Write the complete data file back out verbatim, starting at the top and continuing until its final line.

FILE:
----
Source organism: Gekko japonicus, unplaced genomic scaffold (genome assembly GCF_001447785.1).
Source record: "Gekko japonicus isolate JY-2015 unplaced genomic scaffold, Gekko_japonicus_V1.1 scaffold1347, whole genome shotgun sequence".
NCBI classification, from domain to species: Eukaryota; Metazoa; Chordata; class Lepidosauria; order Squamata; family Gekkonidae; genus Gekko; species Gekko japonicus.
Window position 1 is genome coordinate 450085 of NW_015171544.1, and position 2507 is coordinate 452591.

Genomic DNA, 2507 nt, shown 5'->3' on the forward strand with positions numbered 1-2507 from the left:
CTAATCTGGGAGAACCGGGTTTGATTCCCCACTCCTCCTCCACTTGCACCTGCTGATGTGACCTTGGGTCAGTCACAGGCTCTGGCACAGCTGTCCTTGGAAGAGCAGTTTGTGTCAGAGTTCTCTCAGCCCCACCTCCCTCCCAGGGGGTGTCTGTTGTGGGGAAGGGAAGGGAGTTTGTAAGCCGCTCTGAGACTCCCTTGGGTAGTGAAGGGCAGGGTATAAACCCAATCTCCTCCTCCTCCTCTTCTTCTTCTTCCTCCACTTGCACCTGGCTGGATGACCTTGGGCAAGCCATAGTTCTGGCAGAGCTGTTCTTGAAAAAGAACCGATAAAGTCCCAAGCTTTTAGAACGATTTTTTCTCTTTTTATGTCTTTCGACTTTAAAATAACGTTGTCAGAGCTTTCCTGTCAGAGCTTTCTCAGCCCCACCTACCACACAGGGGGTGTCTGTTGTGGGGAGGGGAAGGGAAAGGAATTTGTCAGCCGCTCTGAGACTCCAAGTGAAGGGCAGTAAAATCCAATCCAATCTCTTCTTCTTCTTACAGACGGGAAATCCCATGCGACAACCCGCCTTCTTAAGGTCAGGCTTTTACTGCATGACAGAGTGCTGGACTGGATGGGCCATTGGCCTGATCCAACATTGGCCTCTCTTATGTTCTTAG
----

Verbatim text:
Source organism: Gekko japonicus, unplaced genomic scaffold (genome assembly GCF_001447785.1).
Source record: "Gekko japonicus isolate JY-2015 unplaced genomic scaffold, Gekko_japonicus_V1.1 scaffold1347, whole genome shotgun sequence".
NCBI classification, from domain to species: Eukaryota; Metazoa; Chordata; class Lepidosauria; order Squamata; family Gekkonidae; genus Gekko; species Gekko japonicus.
Window position 1 is genome coordinate 450085 of NW_015171544.1, and position 2507 is coordinate 452591.

Genomic DNA, 2507 nt, shown 5'->3' on the forward strand with positions numbered 1-2507 from the left:
CTAATCTGGGAGAACCGGGTTTGATTCCCCACTCCTCCTCCACTTGCACCTGCTGATGTGACCTTGGGTCAGTCACAGGCTCTGGCACAGCTGTCCTTGGAAGAGCAGTTTGTGTCAGAGTTCTCTCAGCCCCACCTCCCTCCCAGGGGGTGTCTGTTGTGGGGAAGGGAAGGGAGTTTGTAAGCCGCTCTGAGACTCCCTTGGGTAGTGAAGGGCAGGGTATAAACCCAATCTCCTCCTCCTCCTCTTCTTCTTCTTCCTCCACTTGCACCTGGCTGGATGACCTTGGGCAAGCCATAGTTCTGGCAGAGCTGTTCTTGAAAAAGAACCGATAAAGTCCCAAGCTTTTAGAACGATTTTTTCTCTTTTTATGTCTTTCGACTTTAAAATAACGTTGTCAGAGCTTTCCTGTCAGAGCTTTCTCAGCCCCACCTACCACACAGGGGGTGTCTGTTGTGGGGAGGGGAAGGGAAAGGAATTTGTCAGCCGCTCTGAGACTCCAAGTGAAGGGCAGTAAAATCCAATCCAATCTCTTCTTCTTCTTACAGACGGGAAATCCCATGCGACAACCCGCCTTCTTAAGGTCAGGCTTTTACTGCATGACAGAGTGCTGGACTGGATGGGCCATTGGCCTGATCCAACATTGGCCTCTCTTATGTTCTTAG